Survey questionnaires are useful measurement instruments to the extent that questions convey to the respondent the desired intent of the researcher. For much of survey research this has been assumed to be an unproblematic part of the measurement process. Yet throughout the history of survey research, there has been a stream of methodological research, now grown large with the application of concepts from cognitive psychology to surveys, which has challenged that assumption.

      One of the initial cognitive acts by a survey respondent upon hearing a question is the attribution of meaning to the oral presentation by the interviewer. This step...

  9. PART III MEMORY
    • 4 Personal Recall and the Limits of Retrospective Questions in Surveys
      (pp. 65-94)
      ROBERT W. PEARSON, MICHAEL ROSS and ROBYN M. DAWES

      Retrospective, or memory-based, responses to interview questions provide an indispensable window onto our past. Often, retrospective questions are the only means available to monitor individual or social states, or their change. The responses to such questions are used, for example, to:

      Estimate the nation’s monthly unemployment rate. (Respondents who are not employed are asked to report whether they looked for work within the last four weeks, to differentiate between the unemployed and those not in the labor force.)

      Estimate the lifetime prevalence rate of depression. (Respondents are asked whether they ever had a continuous period of two weeks or more...

    • 5 Improving Episodic Memory Performance of Survey Respondents
      (pp. 95-101)
      ROBERT T. CROYLE and ELIZABETH F. LOFTUS

      Many surveys challenge the cognitive abilities of respondents by asking them to recall the date, frequency, or characteristics of personal events. According to Tulving’s (1983) framework, this is a task of episodic memory retrieval. Chapter 4 of this volume demonstrates the inherent difficulties of this task. Individuals can adopt a number of different strategies in order to recall the distant past, and these efforts are frequently characterized by bias and error. The following contributions in chapters 6 to 8 describe recent investigations of methods for improving the episodic memory performance of survey respondents. Two of the contributions examine reports of...

    • 6 Memory and Mismemory for Health Events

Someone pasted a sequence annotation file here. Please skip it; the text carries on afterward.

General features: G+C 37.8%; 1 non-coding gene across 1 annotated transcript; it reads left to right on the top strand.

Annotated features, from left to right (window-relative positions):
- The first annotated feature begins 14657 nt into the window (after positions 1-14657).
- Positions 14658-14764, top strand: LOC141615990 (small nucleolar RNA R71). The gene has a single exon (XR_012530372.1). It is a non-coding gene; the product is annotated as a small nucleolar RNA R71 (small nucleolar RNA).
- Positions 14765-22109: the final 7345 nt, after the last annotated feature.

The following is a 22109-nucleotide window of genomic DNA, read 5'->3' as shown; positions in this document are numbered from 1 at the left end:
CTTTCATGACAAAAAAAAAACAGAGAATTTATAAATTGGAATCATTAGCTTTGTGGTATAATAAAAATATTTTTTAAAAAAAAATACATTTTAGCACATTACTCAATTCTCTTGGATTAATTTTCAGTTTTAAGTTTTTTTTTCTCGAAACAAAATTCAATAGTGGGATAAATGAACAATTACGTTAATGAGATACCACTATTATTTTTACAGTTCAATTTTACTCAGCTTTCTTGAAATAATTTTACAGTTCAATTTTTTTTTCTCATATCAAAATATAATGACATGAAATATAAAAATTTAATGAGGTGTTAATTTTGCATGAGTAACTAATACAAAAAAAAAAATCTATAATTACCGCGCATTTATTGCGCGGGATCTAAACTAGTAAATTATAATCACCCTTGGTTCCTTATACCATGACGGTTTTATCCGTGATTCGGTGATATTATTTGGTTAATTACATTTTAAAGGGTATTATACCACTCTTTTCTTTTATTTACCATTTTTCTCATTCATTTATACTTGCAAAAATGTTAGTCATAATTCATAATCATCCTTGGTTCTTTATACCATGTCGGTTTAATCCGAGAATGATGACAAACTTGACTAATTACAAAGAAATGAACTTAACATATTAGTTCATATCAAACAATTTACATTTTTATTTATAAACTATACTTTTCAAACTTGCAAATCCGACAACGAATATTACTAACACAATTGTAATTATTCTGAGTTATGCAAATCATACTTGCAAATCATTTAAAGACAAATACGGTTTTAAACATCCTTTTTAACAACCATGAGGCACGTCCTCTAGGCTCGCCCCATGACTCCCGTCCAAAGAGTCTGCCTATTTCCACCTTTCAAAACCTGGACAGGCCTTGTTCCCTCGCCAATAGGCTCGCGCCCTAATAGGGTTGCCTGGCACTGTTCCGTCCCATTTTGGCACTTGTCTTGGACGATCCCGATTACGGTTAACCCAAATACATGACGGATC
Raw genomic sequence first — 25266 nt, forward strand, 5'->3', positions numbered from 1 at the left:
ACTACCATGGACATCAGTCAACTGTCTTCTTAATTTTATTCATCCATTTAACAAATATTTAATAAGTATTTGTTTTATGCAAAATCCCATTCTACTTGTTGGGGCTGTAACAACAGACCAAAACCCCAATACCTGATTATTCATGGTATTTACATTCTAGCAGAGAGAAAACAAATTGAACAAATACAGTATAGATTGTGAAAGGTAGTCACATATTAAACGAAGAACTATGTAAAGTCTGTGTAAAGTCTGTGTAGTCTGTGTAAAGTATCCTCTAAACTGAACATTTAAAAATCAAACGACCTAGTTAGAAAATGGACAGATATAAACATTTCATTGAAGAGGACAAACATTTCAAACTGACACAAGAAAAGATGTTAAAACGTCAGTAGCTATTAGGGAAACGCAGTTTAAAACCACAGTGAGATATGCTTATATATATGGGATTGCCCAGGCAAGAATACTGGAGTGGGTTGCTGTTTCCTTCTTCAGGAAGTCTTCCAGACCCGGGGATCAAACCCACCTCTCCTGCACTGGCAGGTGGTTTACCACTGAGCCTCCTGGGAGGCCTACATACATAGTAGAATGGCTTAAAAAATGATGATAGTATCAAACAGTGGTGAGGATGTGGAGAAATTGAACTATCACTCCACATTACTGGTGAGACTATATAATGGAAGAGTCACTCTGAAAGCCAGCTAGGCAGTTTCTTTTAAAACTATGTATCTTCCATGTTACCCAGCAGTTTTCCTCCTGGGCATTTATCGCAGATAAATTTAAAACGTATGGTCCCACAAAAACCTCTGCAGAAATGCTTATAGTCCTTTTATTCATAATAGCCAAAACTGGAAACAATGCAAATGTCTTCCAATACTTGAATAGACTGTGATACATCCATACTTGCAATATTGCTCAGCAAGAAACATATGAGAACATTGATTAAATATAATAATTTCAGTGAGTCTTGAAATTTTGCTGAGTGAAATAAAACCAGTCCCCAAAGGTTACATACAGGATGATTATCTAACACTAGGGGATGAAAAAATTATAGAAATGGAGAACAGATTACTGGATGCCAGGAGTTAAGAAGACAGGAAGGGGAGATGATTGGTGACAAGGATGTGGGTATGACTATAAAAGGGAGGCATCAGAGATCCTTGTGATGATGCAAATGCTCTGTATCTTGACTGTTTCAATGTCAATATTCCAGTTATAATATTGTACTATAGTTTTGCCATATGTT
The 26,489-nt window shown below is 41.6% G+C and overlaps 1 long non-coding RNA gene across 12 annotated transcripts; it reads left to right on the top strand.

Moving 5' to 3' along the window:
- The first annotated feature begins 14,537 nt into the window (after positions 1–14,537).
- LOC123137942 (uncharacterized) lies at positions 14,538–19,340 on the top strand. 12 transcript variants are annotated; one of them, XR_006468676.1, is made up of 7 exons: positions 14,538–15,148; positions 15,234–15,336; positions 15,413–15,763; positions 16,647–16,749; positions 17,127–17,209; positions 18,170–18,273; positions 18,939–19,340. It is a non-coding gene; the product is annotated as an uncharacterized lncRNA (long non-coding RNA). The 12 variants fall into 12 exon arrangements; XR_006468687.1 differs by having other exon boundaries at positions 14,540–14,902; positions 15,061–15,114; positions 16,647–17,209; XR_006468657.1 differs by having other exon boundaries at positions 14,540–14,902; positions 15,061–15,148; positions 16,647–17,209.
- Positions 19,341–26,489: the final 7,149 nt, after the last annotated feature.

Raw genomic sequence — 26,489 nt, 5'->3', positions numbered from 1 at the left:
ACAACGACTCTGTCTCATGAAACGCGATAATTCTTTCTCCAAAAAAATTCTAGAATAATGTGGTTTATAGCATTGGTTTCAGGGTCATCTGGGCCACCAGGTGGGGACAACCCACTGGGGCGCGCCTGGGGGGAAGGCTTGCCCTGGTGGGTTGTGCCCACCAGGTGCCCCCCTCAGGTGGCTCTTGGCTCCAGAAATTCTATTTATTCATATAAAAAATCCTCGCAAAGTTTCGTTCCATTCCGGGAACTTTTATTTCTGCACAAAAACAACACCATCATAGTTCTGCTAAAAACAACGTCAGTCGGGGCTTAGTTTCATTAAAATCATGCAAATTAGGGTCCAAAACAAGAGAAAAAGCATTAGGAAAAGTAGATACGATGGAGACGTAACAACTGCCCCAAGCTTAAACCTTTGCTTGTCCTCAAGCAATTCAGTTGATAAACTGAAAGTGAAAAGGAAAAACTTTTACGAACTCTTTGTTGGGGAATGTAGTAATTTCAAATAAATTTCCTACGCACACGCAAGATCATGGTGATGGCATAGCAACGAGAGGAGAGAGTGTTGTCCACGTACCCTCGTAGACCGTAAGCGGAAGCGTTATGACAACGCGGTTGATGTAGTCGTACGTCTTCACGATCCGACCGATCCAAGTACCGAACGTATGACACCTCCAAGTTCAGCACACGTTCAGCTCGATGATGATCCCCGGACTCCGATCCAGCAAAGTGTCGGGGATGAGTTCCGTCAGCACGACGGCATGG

(pp. 102-137)
      ELIZABETH F. LOFTUS, KYLE D. SMITH, MARK R. KLINGER and JUDITH FIEDLER

      “During the past 12 months, about how many times did you see or talk to a medical doctor?” This question is one of many posed to respondents who participate in the National Health Interview Survey, a major government-sponsored sample survey designed to obtain information on the health of Americans. In this survey 50,000 people are asked each year to recall the occurrence of health-related conditions and their consequences, such as days lost from work. The resulting survey estimates of health problems and the utilization of healthcare services are used to formulate legislation relating to health programs. But surveys are not...

    • 7 Attempts to Improve the Accuracy of Self-Reports of Voting
      (pp. 138-153)
      ROBERT P. ABELSON, ELIZABETH F. LOFTUS and ANTHONY G. GREENWALD

      An important self-reported behavior for which survey data are beset with inaccuracies is that of voting. Comparisons of actual vote counts with retrospective answers to the question, “Did you vote?” consistently find a tendency toward overreporting of voting. This is the case both in studies that simply compare aggregate real voting percentages with aggregate claimed voting percentages and in studies that validate voting claims separately for each individual survey respondent. The latter procedure is troublesome to carry out, necessitating a good deal of search of public records, but it yields more sensitive information. In this chapter we shall confine our...

    • 8 Applying Cognitive Theory in Public Health Investigations: Enhancing Food Recall with the Cognitive Interview
      (pp. 154-170)
      RONALD P. FISHER and KATHRYN L. QUIGLEY